I’m in Dallas, TX for the next few days to attend Siemens PLM Connection 2015 conference. Teamcenter is one of the oldest brands in PLM software and I’m looking forward to learn more about that. One of the things that concerning me in PLM industry is a lack of differentiations. If you remember, my post few weeks ago – PLM and VC firms are facing the same problems – lack of differentiation. On my way to Dallas, I downloaded Siemens PLM Connection agenda here. What surprised me is that it wasn’t overloaded with modern buzzwords. Maybe it is just old fashion. Who knows… I’m still not sure if I like it or not. But sometimes, too many buzzwords are creating bad feeling before the event. You probably remember my blog post following CIMdata forum in Ann Arbor – Cloud is not the way to re-think PLM. Then what?
In my view, we are paying to much attention to trends and the opportunities behind applying buzzwords to describe what we do. Earlier today, I was listening to This week in Startups video with Peter Thiel. The video is a bit long and probably not relevant in all parts for PLM community. However, one part, which is related to “trends and buzzwords” is must see to every person involved in PLM development.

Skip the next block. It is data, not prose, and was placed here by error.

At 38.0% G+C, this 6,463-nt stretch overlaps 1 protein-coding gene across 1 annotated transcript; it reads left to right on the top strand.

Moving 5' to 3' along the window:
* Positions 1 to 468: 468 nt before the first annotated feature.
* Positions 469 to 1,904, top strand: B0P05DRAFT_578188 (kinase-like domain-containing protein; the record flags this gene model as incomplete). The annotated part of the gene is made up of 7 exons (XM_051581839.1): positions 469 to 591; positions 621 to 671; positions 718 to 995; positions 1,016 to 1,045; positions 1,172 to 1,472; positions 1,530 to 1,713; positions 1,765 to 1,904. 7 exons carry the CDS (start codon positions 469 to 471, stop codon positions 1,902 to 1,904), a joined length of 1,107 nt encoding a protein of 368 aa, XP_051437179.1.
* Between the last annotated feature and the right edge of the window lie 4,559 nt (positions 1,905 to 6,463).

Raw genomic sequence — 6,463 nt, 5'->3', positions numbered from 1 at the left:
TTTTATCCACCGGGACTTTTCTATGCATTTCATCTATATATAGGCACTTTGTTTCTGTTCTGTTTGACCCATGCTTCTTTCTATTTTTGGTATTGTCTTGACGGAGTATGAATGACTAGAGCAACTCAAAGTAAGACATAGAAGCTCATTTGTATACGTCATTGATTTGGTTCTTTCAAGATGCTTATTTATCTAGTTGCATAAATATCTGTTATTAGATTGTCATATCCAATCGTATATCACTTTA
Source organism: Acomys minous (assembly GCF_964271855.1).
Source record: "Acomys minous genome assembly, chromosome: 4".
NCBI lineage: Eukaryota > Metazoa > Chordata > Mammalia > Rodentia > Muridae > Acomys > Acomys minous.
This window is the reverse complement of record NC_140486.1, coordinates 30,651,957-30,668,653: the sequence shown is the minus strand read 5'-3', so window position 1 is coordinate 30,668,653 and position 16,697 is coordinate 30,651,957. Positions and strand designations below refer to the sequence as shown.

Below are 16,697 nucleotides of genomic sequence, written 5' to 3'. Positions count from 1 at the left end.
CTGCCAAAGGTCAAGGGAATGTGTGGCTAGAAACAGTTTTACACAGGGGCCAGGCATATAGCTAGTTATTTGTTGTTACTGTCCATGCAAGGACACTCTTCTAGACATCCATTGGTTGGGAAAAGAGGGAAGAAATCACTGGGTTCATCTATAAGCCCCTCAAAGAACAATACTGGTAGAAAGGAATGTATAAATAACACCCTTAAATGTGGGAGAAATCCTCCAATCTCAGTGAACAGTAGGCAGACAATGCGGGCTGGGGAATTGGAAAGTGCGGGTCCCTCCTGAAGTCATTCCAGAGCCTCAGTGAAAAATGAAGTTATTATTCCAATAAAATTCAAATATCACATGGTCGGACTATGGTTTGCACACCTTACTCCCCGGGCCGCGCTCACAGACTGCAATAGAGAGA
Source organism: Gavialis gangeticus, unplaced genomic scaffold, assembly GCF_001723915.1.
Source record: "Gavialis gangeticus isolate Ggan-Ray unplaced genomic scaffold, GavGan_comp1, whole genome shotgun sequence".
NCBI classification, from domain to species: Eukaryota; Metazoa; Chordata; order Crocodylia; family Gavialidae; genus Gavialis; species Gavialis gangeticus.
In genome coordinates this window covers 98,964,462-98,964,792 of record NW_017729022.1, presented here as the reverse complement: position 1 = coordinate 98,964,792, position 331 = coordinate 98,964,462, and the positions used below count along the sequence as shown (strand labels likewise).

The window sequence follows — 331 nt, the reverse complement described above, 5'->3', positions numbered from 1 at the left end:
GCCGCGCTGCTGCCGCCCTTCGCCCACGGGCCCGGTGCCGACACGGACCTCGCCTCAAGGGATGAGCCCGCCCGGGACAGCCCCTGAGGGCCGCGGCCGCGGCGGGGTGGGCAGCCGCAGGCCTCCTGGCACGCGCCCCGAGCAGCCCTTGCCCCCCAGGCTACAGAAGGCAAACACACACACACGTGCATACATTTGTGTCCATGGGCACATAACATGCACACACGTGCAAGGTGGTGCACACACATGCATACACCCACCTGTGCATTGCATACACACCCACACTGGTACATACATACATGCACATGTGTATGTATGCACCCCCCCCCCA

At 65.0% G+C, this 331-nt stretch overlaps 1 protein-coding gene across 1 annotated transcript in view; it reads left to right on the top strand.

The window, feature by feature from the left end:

The passage that caught my attention was about buzzwords and trends. Here are notes from the video- you can see them here.
Peter is always skeptical of sectors and trends.People always ask him what trends he sees for the future, and he never likes the question because he is not a prophet and doesn’t think the future is fixed in that sort of way. All trends are overrated. For example – healthcare, IT, location software, etc – these are all somewhat overrated.SaaS is pretty badly overrated. And if you hear the words big data and cloud computing you need to run away as fast as you possibly can. Conversely, the things that are underrated are the things that have no buzzwords and don’t fit in to any pre-existing categories. Here is the statement where proliferation of buzzwords is going to extreme – “I’m building a mobile platform for SaaS enterprises to do big data in the cloud.
What is my conclusion? We need to remove buzzwords from the lexicon of PLM applications. Many of the things PLM industry does is badly and deeply engaged with TLAs and buzzwords. I can see in the future engineering and manufacturing software without buzzword thinking about differentiations. Companies that will be able to runaway from buzzwords, will be winning future PLM competition game. It will probably include removing of “PLM” buzzword too. Just my thoughts…
Image courtesy of Stuart Miles at FreeDigitalPhotos.net